Jerome Robbins's new ballet, seen for the first time in its final version at the New York State theater on Thursday night is a work of such amplitude and grandeur that it can make you fall in love with the human body all over again. What a piece of work is man! And with what ballets does Mr. Robbins celebrate that workmanship!
I was in the audience with my parents for the Sunday matinee following the Thursday night premiere. It was May, 1971. We sat in the 5th ring, where the seats were $1.00 and arranged in a single row along the railing (in which, during a previous attendance, I had carved my initials with a hairpin). My father insisted that watching ballet from that vantage point was ideal; you took in the entire stage and sometimes, depending upon how many dancers took the floor at once and the variations in their costumes and movements, you could imagine you were looking into a kaleidescope with its magical changing patterns.
The other day the local classical music station played the Goldberg Variations and I finally learned the story behind Bach's composition, comprising 30 variations on a theme. According to the program host, legend has it that Count Kaiserling, the Russian ambassador to the Saxon court, commissioned Bach to compose the piece, to be performed by Kaiserling's musician-in-service, Johann Gottlieb Goldberg. Kaiserling, it seems, was frequently troubled with insomnia, and requested Bach to write some reposeful keyboards pieces which Goldberg could perform as a soporific.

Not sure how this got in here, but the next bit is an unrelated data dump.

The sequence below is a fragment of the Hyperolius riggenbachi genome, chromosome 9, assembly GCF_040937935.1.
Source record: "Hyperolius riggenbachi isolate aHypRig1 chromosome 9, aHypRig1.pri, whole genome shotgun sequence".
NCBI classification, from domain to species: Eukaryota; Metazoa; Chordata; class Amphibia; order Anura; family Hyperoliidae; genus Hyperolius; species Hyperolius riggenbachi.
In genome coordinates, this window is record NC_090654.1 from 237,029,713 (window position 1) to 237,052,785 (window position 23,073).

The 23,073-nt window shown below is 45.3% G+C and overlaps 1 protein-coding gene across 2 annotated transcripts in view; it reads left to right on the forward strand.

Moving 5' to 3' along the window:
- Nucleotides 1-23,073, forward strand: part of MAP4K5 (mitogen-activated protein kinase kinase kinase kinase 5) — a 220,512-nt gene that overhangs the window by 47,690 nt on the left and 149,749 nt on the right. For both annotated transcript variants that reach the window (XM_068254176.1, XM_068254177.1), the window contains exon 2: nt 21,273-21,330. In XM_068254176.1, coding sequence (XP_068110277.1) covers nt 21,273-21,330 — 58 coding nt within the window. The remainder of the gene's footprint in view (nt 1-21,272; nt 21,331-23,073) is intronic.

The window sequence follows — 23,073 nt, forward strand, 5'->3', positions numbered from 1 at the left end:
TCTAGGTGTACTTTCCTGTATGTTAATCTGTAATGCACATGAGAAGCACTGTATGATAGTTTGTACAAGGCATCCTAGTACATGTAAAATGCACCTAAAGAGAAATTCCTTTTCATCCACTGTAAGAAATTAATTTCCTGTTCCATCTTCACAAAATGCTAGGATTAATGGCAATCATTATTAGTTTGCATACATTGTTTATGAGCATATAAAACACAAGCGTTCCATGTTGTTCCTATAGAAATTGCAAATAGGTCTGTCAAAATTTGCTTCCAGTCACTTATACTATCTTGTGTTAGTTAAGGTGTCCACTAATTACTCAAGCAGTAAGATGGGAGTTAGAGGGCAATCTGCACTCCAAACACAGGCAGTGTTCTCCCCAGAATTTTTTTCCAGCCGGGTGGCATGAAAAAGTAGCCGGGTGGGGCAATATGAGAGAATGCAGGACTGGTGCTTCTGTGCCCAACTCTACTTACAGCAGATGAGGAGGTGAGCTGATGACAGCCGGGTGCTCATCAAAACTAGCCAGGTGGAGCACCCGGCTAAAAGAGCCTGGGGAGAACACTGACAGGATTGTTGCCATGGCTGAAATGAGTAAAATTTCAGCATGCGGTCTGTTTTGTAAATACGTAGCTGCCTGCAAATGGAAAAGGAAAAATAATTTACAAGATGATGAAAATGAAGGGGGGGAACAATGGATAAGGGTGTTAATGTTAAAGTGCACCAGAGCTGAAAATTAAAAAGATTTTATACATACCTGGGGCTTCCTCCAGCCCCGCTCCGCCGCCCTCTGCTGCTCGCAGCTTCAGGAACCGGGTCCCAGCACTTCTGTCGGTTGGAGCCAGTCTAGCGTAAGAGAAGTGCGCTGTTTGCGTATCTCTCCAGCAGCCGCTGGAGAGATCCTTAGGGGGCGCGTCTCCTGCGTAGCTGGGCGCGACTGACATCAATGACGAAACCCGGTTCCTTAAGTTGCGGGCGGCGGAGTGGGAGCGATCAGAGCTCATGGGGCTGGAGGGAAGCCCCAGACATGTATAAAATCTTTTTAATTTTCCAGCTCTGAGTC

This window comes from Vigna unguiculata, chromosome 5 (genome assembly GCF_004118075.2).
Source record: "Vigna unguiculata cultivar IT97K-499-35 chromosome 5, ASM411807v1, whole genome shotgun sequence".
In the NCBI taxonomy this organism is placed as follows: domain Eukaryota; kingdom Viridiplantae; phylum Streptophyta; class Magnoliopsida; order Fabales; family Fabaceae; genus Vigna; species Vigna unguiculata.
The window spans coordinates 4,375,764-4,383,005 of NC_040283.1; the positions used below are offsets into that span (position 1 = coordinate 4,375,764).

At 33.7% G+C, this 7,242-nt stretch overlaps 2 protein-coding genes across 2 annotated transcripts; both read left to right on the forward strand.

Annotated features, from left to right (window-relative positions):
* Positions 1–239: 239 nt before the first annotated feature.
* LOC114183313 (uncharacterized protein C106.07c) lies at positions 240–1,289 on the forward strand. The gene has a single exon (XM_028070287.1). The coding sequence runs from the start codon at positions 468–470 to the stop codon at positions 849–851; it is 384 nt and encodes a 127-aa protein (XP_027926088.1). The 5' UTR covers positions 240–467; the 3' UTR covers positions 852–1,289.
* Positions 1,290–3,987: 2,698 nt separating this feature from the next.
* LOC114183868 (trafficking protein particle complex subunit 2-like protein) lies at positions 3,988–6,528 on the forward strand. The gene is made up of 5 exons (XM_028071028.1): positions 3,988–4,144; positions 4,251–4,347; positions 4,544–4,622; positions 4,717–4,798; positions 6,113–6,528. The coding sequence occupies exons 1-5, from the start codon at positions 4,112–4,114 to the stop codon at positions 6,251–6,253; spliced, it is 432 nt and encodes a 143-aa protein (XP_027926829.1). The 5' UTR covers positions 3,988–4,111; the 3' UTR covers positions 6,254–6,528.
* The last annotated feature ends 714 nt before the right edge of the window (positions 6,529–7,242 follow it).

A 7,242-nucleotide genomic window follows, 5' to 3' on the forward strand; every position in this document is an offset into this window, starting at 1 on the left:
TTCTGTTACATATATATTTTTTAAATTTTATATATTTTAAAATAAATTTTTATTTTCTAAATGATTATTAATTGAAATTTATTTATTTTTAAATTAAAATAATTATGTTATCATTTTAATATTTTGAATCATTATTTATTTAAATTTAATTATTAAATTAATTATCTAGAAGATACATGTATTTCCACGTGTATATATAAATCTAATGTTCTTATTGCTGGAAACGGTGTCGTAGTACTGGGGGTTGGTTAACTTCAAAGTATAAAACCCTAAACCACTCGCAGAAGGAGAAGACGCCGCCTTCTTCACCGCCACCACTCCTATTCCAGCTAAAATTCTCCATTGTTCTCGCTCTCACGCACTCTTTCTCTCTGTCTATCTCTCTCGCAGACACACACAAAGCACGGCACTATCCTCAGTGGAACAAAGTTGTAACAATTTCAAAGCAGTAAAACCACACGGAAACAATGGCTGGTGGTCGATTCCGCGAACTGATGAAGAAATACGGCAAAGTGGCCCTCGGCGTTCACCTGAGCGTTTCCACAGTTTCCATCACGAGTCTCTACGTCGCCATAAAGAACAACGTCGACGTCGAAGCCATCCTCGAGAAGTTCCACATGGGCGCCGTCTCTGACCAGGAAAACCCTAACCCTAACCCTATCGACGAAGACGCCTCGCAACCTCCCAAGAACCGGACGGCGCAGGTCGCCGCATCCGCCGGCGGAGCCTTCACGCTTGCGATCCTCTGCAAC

It pleased me to hear this anecdote. Though I was in the audience for a historic performance, and though the original cast of the Goldberg Variations included some of the most celebrated dancers of all time -- Sara Leland, Gelsey Kirkland, John Clifford, Patricia McBride, Helgi Tomason, Karen Von Aroldingen, Peter Martins, Anthony Blum, Merrill Ashley-- I missed the show. As soon as the curtain lifted and the pianist struck the first cords, I placed my head on the railing and fell asleep, only to awaken, 90 minutes later, in time for the record seventeen curtain calls.